A word of caution! Muriatic acid can be dangerous if mishandled. Follow these simple precautions. Always add water, or in this case peroxide, to acid, never the other way round. And most important of all, wear some kind of eye protection. I also like to be near a source of running water just in case. I know all this may sound a bit scary, but if you use some common sense and are careful, you will be fine. 

Figure 10. Notice I have a plastic measuring cup, and a glass tray for processing. Do not use aluminum, or other metal pan for etching. Use only glass or plastic.

The ratio of peroxide to acid is 2 to 1. For my board I measured out 4 ounces of acid, to which I added 8 ounces of peroxide making a total of 12 ounces. This was transferred to the glass baking-dish. Next I slid the board into the solution face up.

Figure 11. Board first immersed into the etching solution

Shortly after immersion, you will notice a dark discoloration form on the surface of the board. The chemicals are doing their job, but you have to help by gently rocking the tray back and forth. Alternately you can move the board around with an old toothbrush. Gently scrubbing the surface with the brush also helps. Be patient. The etching process takes about 30 minutes at room temperature. Rocking and scrubbing brings fresh chemical in contact with the copper, and at the same time moves the exhausted chemical out of the way.

Eventually all the copper will be eaten away leaving only the circuit traces.

Figure 12. Almost there.  Only  a couple islands of excess copper remain.

Step 8. Clean Resin From The Board

After all the exposed copper has been etched away, you will have to remove the toner from the board. This is done with some steel wool, or an SOS soap pad. You will be amazed at how well the resin stuck to your copper board at this stage. A good deal of scrubbing is required to remove it.

Figure 13. Steel wool is used to remove the resin from the image the remaining copper.

Figure 14 is what you are aiming for at this stage. All the unprotected copper has been removed, along with the resist. The foil is bright, shiny and ready for drilling.

Figure 14. The cleaned board, ready for drilling. Not perfect, but serviceable.

Step 9. Drilling

We are going to need some very small drills for this step. I bought a couple sets of these at Harbor Freight. They were inexpensive, and work quite well. You do have to be careful not to snap them. They are quite small. We will be using one with a diameter of 0.025 inches.

Figure 15. Drill sets purchased at Harbor Freight.

I’ve been told that you can do this by hand, but I think a drill press is the way to go, along with a lot of light and a set of powerful magnifiers.

Figure 16. Board drilling setup

Figure 17 shows is the finished board etched, drilled, and ready for components. You are viewing the traces through the translucent board lit from behind. The sixteen-pin socket dropped in nicely. The 0.025 holes gave just enough wiggle room to accommodate the 0.020 pins.

Figure 17.  Image of the finished board viewed with transmitted light. The foil pattern is on the bottom side.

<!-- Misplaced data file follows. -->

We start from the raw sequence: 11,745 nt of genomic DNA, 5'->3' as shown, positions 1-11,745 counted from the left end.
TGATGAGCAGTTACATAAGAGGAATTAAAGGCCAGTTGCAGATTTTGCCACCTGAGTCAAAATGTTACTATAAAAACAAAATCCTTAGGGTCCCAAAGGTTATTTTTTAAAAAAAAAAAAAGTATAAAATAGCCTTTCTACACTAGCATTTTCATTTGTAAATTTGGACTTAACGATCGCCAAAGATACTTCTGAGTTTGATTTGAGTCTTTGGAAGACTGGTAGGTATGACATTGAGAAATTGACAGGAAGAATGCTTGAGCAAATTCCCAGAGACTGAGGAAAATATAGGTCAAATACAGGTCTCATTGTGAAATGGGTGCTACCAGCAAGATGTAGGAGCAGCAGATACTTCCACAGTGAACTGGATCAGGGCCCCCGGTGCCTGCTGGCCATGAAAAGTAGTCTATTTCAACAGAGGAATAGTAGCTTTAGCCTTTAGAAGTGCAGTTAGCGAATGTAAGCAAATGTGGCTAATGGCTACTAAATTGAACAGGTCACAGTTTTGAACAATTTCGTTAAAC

Here is the comparison of the finished circuit next to the breadboard version.

Figure 18. Breadboard next to final circuit board’s foil side.

Figure 19. Breadboard next to final circuit board’s topside. All components are in place with the exception of the Max 232 chip.

So here is a summary of the entire process:
1. Prototype the circuit
2. Create the artwork
3. Print the artwork on a laser printer using clay stock paper
4. Clean a copper clad board cut to size
5. Transfer the artwork to the board by applying heat
6. Remove the paper backing
7. Etch the unprotected Copper
8. Drill the holes
9. Populate the board

Not every project justifies your making a circuit board. They are a lot of work for something that will be used once or twice, and then placed on a shelf to collect dust. However, if your project will get some use, and more importantly, some day to day abuse, the circuit board is the way to go. The decision is yours. You now have the tools to fabricate your own circuit boards.


Monday, October 19, 2015

Measuring The Speed Of Sound With An Arduino And A $3 Sensor

Faster than a speeding bullet, able to bounce off walls in a single bound!
   Look! Over by the Arduino.
      It’s Super sound!                                                      by Bill Johnson, KI4ZMV

So you got your first Arduino program working. Great, you now have a thirty-dollar blinking light. How impressive is that? Not very. Perhaps the best ways to show off the power of the Arduino micro controller is to have it do something awesome. Measuring the speed of sound fits that description.

The Project
You can measure the speed of sound using the same principles found in digital tape measures. The difference will be that you fix the distance to a reflecting surface, and measure the time it takes for sound to make the round trip from sender back to receiver. From this you can calculate its speed using the formula:
speed =Distance/time

The Device
The device that makes this all possible is the HCSRO4 transmitter/receiver. I found this one on eBay. Look around. Prices vary. I paid about three dollars.

 Figure 1. The sensor is relatively small. The left side labeled T is the transmitter; the right, labeled R, is the receiver.

These units have only four connections: ground, echo, trigger, and Vcc. The left side marked T transmits a ping, while the right side labeled R listens for its return. The total distance traveled from the transmitter to a reflecting object and back, divided by the time it takes to make the round trip, is the speed of sound.

Wiring is straightforward.  There are only four connections. Connect sensor ground to Arduino ground, Vcc to Arduino five volts, the Trig pin to Arduino pin 13, and the echo pin to Arduino pin ll. Other combinations are possible. How simple is that?

Figure 2. The illustration above from A slightly modified   version of the program, appearing below, also came from this site.

The Test Setup
This is what my six-inch setup looked like. Yes, that is a napkin holder and a box of stick matches. Most likely your setup will be different.  

Figure 3 This is the six inch setup. The two probes connect the trig and echo pins to a scope. More below.